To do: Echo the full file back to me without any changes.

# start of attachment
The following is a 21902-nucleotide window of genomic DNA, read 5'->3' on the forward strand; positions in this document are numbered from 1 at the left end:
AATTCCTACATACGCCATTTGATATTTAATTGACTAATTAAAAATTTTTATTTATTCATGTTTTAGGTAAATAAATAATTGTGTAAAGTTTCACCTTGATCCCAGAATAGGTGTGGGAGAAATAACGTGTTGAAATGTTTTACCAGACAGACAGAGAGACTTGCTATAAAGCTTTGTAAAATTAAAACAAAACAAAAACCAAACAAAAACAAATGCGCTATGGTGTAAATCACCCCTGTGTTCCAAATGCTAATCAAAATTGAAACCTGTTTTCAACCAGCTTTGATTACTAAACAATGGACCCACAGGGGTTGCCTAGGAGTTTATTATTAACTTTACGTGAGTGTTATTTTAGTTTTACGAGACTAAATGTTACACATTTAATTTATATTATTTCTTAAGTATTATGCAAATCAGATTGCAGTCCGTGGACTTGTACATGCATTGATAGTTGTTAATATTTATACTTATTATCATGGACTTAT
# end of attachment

The following is a 21902-nucleotide window of genomic DNA, read 5'->3' on the forward strand; positions in this document are numbered from 1 at the left end:
AATTCCTACATACGCCATTTGATATTTAATTGACTAATTAAAAATTTTTATTTATTCATGTTTTAGGTAAATAAATAATTGTGTAAAGTTTCACCTTGATCCCAGAATAGGTGTGGGAGAAATAACGTGTTGAAATGTTTTACCAGACAGACAGAGAGACTTGCTATAAAGCTTTGTAAAATTAAAACAAAACAAAAACCAAACAAAAACAAATGCGCTATGGTGTAAATCACCCCTGTGTTCCAAATGCTAATCAAAATTGAAACCTGTTTTCAACCAGCTTTGATTACTAAACAATGGACCCACAGGGGTTGCCTAGGAGTTTATTATTAACTTTACGTGAGTGTTATTTTAGTTTTACGAGACTAAATGTTACACATTTAATTTATATTATTTCTTAAGTATTATGCAAATCAGATTGCAGTCCGTGGACTTGTACATGCATTGATAGTTGTTAATATTTATACTTATTATCATGGACTTAT